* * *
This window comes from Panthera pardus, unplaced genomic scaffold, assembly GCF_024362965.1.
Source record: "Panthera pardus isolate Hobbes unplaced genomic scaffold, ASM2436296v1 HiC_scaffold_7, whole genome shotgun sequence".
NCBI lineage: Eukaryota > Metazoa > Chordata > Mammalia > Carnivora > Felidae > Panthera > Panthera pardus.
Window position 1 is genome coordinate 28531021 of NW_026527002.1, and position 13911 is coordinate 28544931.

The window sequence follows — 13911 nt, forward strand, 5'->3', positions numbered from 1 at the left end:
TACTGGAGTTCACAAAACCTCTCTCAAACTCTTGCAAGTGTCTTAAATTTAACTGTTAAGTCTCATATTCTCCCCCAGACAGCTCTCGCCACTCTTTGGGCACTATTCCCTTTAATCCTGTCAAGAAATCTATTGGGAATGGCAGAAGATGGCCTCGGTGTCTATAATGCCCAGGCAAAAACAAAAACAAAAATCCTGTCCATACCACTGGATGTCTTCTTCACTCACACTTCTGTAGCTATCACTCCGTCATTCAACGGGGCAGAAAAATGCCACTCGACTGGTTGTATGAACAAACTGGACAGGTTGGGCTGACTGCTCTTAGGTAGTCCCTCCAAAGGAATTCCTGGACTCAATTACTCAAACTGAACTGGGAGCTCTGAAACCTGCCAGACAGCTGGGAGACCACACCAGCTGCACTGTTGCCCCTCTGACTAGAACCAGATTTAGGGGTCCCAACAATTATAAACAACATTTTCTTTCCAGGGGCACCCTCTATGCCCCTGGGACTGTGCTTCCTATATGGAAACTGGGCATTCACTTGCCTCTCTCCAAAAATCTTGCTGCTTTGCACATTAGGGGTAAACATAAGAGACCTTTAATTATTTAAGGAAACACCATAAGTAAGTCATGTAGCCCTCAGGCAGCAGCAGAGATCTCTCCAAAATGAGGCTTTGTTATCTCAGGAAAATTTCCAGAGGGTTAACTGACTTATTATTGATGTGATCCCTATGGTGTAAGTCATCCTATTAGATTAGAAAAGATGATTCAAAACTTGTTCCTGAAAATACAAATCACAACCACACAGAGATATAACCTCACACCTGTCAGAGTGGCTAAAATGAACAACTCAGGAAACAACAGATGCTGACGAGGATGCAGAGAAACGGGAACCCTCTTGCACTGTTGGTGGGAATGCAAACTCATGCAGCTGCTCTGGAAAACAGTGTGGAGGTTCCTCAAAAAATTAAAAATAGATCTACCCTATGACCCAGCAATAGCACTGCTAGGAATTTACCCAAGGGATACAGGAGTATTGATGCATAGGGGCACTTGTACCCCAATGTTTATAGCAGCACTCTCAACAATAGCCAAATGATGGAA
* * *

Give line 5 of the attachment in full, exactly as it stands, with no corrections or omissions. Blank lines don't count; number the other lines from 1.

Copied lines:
The window sequence follows — 13911 nt, forward strand, 5'->3', positions numbered from 1 at the left end: